Michael Sam a novelty? Not really

Conservative radio personality Rush Limbaugh, who was part of a team trying to buy the St. Louis Rams in 2009, infamously said on ESPN's "Sunday NFL Countdown" in 2003: "I think what we've had here is a little social concern in the NFL. The media has been very desirous that a black quarterback do well. There is a little hope invested in [Donovan] McNabb, and he got a lot of credit for the performance of this team that he didn't deserve."

By the way, McNabb had his No. 5 retired by the Philadelphia Eagles this year, an honor not usually bestowed to marketing ploys.

Will Sam be subjected to the same kind of unfair scrutiny?


The first in anything of significance -- and despite four decades of gay players, Sam's disclosure is still major -- will be under a magnifying glass.

But he has one of the best PR men in Howard Bragman guiding him. He has Wade Davis, a former NFL player who is openly gay as well, to help mentor him. He has gay rights organizations such as the Human Rights Campaign and You Can Play to help steer the national conversation.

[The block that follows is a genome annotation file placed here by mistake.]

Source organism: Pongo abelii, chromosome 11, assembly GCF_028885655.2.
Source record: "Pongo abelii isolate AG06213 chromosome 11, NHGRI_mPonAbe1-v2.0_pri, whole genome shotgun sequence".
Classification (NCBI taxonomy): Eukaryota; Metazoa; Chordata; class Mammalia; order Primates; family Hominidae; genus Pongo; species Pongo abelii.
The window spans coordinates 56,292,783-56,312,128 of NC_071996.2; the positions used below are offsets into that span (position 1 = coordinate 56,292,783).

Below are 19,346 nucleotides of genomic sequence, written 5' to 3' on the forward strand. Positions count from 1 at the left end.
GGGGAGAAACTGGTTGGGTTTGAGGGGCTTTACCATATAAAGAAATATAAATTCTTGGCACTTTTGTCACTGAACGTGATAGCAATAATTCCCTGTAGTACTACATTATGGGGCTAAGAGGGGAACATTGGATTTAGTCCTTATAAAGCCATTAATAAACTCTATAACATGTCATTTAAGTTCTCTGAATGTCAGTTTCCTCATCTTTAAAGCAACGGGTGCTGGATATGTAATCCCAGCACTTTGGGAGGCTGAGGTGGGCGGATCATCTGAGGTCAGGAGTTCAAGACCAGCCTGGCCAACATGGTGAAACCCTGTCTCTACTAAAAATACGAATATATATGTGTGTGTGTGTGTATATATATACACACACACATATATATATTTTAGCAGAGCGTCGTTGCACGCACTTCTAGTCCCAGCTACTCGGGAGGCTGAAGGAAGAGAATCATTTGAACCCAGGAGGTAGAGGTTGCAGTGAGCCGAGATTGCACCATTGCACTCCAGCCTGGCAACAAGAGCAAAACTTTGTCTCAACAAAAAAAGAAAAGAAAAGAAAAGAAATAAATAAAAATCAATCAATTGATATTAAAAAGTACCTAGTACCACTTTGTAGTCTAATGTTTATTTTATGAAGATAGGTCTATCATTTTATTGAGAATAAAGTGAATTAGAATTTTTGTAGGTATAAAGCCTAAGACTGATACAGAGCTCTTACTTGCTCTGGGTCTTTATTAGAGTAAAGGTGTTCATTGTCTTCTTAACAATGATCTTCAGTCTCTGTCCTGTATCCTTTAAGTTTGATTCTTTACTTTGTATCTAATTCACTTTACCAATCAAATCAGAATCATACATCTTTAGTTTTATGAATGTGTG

And more importantly, he has talent.

Undeniable, pro-level talent.

The kind of talent that would make the prospect of him not being drafted, not being signed, not having his cleats laced up on Sundays perhaps the most blatant form of pop culture homophobia since Ellen DeGeneres was chased off of television in 1998.

That was a long time ago.

Matthew Shepard was beaten and left for dead in a field in Wyoming that same year. An event so monumental that Jason Collins, who is still waiting for the NBA to call him back to work after coming out last summer, wore No. 98 on his jersey as a quiet tribute to him. In 1998, Alaska and President Obama's home state of Hawaii, passed initiatives to ban same-sex marriages. In 1998, the NFL gave the Defensive Player of the Year award to Reggie White, a man who spent a good chunk of his offseason time vilifying gays and lesbians without so much as a fine.

Some things haven't changed in the NFL.

But when the league's previous commissioner has an openly gay son, and the current commissioner has an openly gay brother, some cultural changes are inevitable.

Sam's disclosure is just one more in a series of steps toward a league without homophobia. And if you find this latest development shocking, well, you might have been watching the NFL, but you haven't been paying attention.

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